- Number of lines of the graph
- Number of columns in the graph grid
- Index of the graph in the grid
- Options (here we have specified a background color)

In the example below we define a grid of 1 column and 2 rows:

```
plt.subplot(1, 2, 1)
plt.plot(titanic.PassengerId, titanic.Fare, "k-.", linewidth=5)
plt.subplot(1, 2, 2, facecolor='y')
plt.plot(titanic.PassengerId, titanic.Age, "c", linewidth=10)
```

*Note: we also specify that the second graph has a yellow background*

Here is the result:

## Some other diagrams available

### Histogram

The histogram is a very practical graph because it presents you in cumulative (automatic) your data set. This is very useful for example to see the distribution frequencies of your values:

```
plt.hist(titanic.Fare)
```

Warning: this function does not work if you have character type labels (abscissa). To remedy this, use the bar () function by performing the count “manually”.

You can look at these two Python functions as an example implementation on Gist:

### Simple histogram

```
# Where matplotlib do not work (when using string labels for hist())
from collections import Counter
def hist_string(df) :
distincts_count = Counter(df)
df = pd.DataFrame.from_dict(distincts_count, orient='index')
df.plot(kind='bar')
hist_string(titanic.Embarked)
```

### Double histogram

```
# The goal here is to create a double histogram with string labels which is not supported yet with the hist() matplotlib function
import matplotlib.pyplot as plt
import numpy as np
from collections import Counter
# Dead list
l1 = titanic[titanic["Survived"] == 0]["Embarked"].dropna()
# Survivor list
l2 = titanic[titanic["Survived"] == 1]["Embarked"].dropna()
# draw histogram function
def hist2Str(_l1_Values, _l2_Values, _l1_Label, _l2_Label, _X_Label, _Y_Label):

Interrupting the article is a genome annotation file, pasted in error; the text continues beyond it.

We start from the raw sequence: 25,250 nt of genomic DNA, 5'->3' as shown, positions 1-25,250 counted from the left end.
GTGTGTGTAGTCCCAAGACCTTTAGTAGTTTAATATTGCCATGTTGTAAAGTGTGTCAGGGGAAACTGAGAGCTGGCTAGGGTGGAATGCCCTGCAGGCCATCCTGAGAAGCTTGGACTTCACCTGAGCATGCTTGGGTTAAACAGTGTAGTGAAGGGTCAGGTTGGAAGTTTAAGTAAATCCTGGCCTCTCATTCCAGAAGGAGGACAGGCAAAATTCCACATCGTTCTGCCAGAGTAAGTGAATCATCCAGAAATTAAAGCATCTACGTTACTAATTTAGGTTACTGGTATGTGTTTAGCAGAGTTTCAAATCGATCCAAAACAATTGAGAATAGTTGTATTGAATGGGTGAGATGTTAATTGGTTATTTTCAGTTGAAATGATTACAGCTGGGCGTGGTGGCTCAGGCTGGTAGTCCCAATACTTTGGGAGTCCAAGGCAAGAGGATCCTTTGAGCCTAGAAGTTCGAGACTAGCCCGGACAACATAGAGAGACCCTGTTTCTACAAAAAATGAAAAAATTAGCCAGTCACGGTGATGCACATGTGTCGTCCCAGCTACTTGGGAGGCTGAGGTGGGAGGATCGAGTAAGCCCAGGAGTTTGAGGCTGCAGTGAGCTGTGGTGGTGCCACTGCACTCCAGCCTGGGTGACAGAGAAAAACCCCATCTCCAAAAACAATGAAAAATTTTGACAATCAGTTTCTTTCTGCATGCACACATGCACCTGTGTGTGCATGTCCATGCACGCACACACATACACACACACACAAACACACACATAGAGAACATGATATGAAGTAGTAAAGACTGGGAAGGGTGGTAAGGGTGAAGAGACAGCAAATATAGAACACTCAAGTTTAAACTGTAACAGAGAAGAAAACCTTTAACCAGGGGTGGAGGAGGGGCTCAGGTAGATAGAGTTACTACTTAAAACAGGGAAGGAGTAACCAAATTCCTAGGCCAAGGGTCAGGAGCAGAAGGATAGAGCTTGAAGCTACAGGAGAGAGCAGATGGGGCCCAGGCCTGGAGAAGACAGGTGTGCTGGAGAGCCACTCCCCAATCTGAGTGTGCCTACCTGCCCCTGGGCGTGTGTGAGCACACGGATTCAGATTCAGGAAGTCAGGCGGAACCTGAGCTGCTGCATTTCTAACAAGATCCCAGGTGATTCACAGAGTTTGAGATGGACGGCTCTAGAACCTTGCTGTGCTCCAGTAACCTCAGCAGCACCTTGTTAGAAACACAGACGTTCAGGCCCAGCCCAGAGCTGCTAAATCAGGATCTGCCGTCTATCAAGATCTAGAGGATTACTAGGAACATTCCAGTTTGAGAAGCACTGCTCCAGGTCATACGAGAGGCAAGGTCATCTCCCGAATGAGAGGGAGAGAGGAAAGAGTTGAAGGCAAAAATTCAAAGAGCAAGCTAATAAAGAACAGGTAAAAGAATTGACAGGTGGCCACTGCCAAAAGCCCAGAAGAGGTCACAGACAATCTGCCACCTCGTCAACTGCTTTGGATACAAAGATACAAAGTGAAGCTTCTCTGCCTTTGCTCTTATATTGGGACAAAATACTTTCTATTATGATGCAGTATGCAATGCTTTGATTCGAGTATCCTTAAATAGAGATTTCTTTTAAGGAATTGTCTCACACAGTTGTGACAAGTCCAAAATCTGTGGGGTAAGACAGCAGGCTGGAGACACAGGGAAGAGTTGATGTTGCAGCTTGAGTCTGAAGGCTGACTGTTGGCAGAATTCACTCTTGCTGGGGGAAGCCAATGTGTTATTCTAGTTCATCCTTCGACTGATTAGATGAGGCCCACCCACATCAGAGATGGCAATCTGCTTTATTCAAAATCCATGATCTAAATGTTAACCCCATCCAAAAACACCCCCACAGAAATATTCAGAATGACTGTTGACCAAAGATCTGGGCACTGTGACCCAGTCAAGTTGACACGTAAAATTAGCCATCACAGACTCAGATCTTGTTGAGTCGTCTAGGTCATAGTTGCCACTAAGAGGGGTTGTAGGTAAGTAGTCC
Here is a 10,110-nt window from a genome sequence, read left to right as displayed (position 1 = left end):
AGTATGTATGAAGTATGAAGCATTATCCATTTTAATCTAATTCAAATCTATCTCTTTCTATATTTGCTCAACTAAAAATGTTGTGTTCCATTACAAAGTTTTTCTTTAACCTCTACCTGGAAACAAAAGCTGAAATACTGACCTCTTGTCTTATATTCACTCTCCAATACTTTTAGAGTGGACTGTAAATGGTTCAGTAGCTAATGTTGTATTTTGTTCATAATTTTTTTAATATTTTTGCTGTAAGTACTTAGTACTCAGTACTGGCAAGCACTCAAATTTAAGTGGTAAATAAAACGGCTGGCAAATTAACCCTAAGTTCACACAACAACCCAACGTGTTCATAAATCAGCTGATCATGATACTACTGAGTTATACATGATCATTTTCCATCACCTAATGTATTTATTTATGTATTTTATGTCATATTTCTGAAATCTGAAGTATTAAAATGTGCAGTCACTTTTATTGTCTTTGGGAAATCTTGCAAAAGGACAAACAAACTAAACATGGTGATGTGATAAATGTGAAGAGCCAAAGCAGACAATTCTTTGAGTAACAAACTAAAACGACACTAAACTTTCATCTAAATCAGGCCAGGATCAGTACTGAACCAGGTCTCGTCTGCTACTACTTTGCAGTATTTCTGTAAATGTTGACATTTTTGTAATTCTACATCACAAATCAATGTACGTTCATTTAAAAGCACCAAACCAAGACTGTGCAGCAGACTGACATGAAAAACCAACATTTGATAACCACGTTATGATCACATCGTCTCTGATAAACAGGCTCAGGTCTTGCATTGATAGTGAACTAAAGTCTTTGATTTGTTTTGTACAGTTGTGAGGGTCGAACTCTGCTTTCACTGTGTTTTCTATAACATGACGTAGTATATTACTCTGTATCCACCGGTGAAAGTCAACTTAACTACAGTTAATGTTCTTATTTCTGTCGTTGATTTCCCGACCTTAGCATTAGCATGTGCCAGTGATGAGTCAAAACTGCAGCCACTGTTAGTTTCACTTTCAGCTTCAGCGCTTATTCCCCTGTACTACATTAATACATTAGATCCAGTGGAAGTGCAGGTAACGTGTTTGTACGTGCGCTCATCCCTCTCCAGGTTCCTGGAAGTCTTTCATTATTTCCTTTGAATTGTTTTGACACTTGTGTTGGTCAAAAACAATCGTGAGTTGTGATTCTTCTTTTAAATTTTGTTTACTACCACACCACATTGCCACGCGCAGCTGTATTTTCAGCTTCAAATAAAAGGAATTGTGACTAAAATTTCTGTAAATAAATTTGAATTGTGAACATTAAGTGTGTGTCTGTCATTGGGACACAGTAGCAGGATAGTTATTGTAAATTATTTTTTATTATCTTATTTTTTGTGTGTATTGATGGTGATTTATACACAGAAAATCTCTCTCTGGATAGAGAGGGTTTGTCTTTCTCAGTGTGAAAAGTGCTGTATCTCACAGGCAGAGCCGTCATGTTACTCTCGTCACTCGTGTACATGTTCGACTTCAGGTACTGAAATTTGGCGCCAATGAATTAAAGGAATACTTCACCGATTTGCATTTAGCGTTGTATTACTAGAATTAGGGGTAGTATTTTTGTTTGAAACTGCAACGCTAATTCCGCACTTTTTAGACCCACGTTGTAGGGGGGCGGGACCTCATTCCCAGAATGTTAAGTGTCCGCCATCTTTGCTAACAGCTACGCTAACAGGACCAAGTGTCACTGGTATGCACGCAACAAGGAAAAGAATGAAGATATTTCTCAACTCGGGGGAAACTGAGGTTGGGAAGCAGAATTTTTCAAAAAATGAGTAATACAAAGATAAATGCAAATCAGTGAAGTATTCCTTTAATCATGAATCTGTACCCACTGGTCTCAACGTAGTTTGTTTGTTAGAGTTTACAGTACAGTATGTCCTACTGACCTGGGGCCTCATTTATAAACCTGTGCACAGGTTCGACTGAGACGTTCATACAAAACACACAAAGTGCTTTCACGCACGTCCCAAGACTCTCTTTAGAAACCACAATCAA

step = 0.3
# Values lists 1 & 2
count1 = Counter(_l1_Values)
counts1 = count1.values()
count2 = Counter(_l2_Values)
counts2 = count2.values()
# Labels in x
labels = count1.keys()
# Draw histogram
bar_x = np.arange(len(counts1))
plt.bar(bar_x, counts1, step, align = 'center')
plt.bar(bar_x + step, counts2, step, color='r', align = 'center')
plt.xticks(bar_x + step/2, labels)
# Axis labels & draw
plt.ylabel(_Y_Label)
plt.xlabel(_X_Label)
plt.legend([_l1_Label, _l2_Label])
plt.draw()
hist2Str(l1, l2, "Dead", "Survived", "Embarked", "Passenger")
```

## Bar chart

Visually it is a histogram, but except that as for the curves (above) it is you who specify the data (abscissa and ordinate):

```
plt.bar(titanic.PassengerId, titanic.Fare, color="b")
```

### Pie chart

Very useful to visualize the share of each data on a “finite set” (like percentages):

```
plt.pie(titanic.Fare, autopct='%1.1f%%', startangle=180)
```

### Scatter

To simply place point distributions :

```
plt.scatter(titanic.PassengerId, titanic.Fare)
```

## Cumulate diagrams into one

As we saw previously, it is now sufficient to stack the calls to plot (), scatter (), bar (), etc.

```
plt.scatter(titanic.PassengerId, titanic.Fare)
plt.bar(titanic.PassengerId, titanic.Fare, color="y")
plt.plot(titanic.PassengerId, titanic.Age, "c", linewidth=10)
```

## Summary

The matplotlib documentation is available here .

Summary of diagram functions in this tutorial:

**plot ()**: to plot curves**scatter ()**; to plot points**bar ()**: for bar charts**pie ()**; for camenbert**hist ()**; for histograms